So, you’re here to learn as much as you can before buying a nice new camper trailer. Smart move. An educated journal such as this should be part of your research, as should the wider internet, talking to existing owners and hiring a few different formats and brands.
Still, it’s hard to have confidence when there’s so many choices. The decision is far from black and white. It’s the small things you could easily overlook that require the most vigilance; because, as they say with marriages, it’s not the big things that cause them to fail; it’s the accumulation of all the little things.
All campers will claim to be the easiest, most convenient, best value, best equipped, most comfortable, roomiest... it’s hard to hear the truth through all that noise. But if you keep a few vital considerations in mind, and don’t allow yourself to be rushed, you can ensure you end up with the camper that’s right for you.
DRAW UP A LIST
Give some thought to the type of camping you expect to do and then draw up a list of what you want and don’t want in your new camper. Ask yourself:
- Does it have to be Australian made or are you happy with imported?
- Do you want an external kitchen?
- Do you require genuine offroad capability?
- Does your tow vehicle require extra room to open the rear door? (Remembering that some brands offer drawbar extensions).
- Does the bed have to remain made between setups?
- How difficult will internal access be on the roadside if you need something urgently?
- Can you use and fully open the camper while it remains hitched?
These are just some of the questions you will need to answer.
A major consideration is what sort of camper suits you. All types have their strengths and weaknesses.
Sidefolds are largely out of favour, but are ideal for families because of their generous carrying capacity, and, despite all that canvas, some recent designs are very quick to erect.
Rearfolds were once considered top of the line. They are relatively quick to erect, though they do often have less storage capacity than sidefolds.
Forwardfolds are currently very popular, but in most cases have poor storage, no internal access on the roadside (unless you’re prepared to fully set up the tent), are heavy (some imports are reportedly over 1800kg empty), and have very exposed under-awning areas because of the height of the awnings.
Hybrids are another strong growth area but can be heavy (especially imports) and expensive.
Pop-tops which are cranked up by hand usually depend on cables and pulleys, and there are many stories about them failing. If the roof goes up or the back or front opens out automatically make sure there’s a manual override capacity in the case of electrical or component failure.
Campers with pull-out beds protrude the sleeping person out into the environment with limited thermal protection, so if it’s very cold or very hot outside you’ll feel it inside, even with tropical roof protection.
For those thinking that small is better, look into pod-type campers, or teardrops, or one of the smaller forwardfold or sidefold designs. These can be light, well-equipped and very capable in all circumstances.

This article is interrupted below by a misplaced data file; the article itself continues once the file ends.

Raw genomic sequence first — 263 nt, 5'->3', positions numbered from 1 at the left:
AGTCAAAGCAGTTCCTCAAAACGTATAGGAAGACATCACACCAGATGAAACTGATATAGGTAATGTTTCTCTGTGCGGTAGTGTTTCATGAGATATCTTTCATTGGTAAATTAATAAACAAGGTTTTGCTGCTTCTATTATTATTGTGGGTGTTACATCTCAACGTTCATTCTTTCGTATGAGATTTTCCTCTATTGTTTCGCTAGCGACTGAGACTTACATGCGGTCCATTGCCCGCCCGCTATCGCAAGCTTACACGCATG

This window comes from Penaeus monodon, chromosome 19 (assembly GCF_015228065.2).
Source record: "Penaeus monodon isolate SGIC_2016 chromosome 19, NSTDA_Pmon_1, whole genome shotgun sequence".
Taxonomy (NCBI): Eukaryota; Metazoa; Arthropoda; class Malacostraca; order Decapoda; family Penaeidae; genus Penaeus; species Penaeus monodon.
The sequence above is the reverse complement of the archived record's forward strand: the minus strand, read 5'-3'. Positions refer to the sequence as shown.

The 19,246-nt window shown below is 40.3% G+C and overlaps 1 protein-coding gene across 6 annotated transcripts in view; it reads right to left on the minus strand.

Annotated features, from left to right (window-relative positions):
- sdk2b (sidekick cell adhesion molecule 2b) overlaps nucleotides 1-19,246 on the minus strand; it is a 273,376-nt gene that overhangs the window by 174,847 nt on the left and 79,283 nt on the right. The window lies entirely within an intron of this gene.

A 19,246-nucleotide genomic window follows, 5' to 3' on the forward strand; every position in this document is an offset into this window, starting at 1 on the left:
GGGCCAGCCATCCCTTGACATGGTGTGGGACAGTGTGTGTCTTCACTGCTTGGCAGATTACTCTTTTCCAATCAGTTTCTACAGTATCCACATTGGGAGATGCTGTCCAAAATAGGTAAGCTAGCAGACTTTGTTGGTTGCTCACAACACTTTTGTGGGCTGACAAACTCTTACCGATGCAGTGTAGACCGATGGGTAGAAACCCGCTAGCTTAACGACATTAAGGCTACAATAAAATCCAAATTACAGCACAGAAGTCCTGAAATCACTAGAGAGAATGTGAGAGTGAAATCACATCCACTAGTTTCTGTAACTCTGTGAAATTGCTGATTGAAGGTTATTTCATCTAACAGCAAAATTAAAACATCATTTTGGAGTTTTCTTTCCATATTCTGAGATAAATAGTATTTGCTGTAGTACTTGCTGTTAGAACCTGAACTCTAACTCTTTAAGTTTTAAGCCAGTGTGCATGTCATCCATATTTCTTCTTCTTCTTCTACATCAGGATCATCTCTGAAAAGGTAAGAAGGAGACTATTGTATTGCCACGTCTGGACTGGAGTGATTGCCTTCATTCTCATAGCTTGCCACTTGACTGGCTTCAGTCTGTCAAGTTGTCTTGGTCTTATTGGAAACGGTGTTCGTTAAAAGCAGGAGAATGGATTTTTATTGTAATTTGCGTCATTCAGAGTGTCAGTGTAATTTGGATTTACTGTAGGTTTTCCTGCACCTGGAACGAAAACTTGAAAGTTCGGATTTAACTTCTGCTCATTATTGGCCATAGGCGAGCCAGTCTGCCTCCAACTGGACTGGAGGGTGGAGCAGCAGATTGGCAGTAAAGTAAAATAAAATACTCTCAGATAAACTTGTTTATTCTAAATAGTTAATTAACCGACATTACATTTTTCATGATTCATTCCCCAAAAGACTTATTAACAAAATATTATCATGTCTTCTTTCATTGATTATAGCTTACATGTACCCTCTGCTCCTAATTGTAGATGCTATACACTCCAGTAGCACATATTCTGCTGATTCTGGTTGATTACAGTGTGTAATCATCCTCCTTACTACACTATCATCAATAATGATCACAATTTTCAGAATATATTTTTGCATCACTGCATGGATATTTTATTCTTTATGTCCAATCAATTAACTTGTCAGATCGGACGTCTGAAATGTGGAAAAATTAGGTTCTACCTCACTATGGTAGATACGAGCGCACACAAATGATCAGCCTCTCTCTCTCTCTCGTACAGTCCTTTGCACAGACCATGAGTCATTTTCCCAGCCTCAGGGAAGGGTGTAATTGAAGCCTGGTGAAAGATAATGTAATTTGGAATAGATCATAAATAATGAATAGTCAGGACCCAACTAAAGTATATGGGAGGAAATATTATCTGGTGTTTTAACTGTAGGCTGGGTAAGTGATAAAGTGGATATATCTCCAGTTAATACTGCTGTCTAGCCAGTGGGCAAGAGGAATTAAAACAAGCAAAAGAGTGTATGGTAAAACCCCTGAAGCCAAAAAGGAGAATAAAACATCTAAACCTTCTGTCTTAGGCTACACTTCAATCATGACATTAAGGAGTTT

An important issue is storage. Most camper manufacturers will boast about how much storage they offer, but you are likely to find much of this is in big lumps. Where do you put little things? Look for pockets and drawers that allow you to carry smaller items without having to dig through large lockers or storage bays.
If you’re no expert on welding or mechanical design, assessing construction can be challenging. If you know someone who is and you’ve narrowed your choices down, take them along to a show, pay for their entry ticket and give them a good day out at your expense. It will be a good investment.
Look for smooth welds that haven’t been ground down (this would imply that it was sloppy to start with) with what appears an even flow of weld into the join. Feel cut edges (especially on kitchens) to make sure they aren’t sharp such that they could cause injury. Look for an absence of little dags and bumps in any galvanising to indicate a good job. Make sure rubber bushes are not crushed. Look for nyloc nuts or spring washers on all bolts to ensure bolt and nut don’t part ways. Look for grommets wherever cables enter and exit holes.
Check to see if painted surfaces have primer underneath. Galvanising of a chassis is better but can add a lot of weight or distort a frame, so take care.
Do the hatches and doors seal properly? Sadly you will only know for sure after you’ve been out in the rain and the dust. Still, look for hatch doors that are well braced and not flexible.
WEIGHTS AND MEASURES
A camper weighing more than 1500kg Tare is very heavy. It will eat up your fuel, limit where you can tow and put extra strain on your tow vehicle’s mechanics, especially the gearbox and rear drive. Many import campers are 200 to 300kg heavier than their locally built equivalents. A decade ago a 1000kg camper was considered heavy, but with all the equipment that’s now considered “necessary” the extra weight is to a degree unavoidable. Some smaller campers can be quite light though, without being flimsily built. Note that any camper over 2000kg GTM will require a breakaway system on the drawbar.
Check load ratings on axles and bearings to make sure they will do the job.
Look for a good carrying or load capacity (the difference between the Tare and the GTM or gross limit). Don’t accept less than 300kg and preferably make it 400kg or more. Make sure the ball weight is around 10 to 15 per cent of the camper weight.
If you want to go offroad be wary of campers that are wider than your tow vehicle, to avoid knocking the corners off on trees.
Do you really need that fancy independent suspension? For all practical purposes a good leaf spring set up is fine, but these days you won’t really get any choice as an independent system is considered the standard. An air bag system is great but adds expense.
Multiple shocks were once considered better because the failure of one didn’t leave you stranded, but they are of necessity smaller shocks; the thought these days is that larger single shocks are less affected by heat and are therefore best.
Replaceable stub axles are good but only of real value if you’re carrying a spare. Electric drum brakes are fine, and while disc brakes are notionally better at dissipating heat they do suffer from issues like stones jamming under the brake pads. Avoid mechanical brakes if possible. They work fine in most circumstances but are noisy, soon overheat on downhill drives and are a nuisance if you have to do lots of reversing.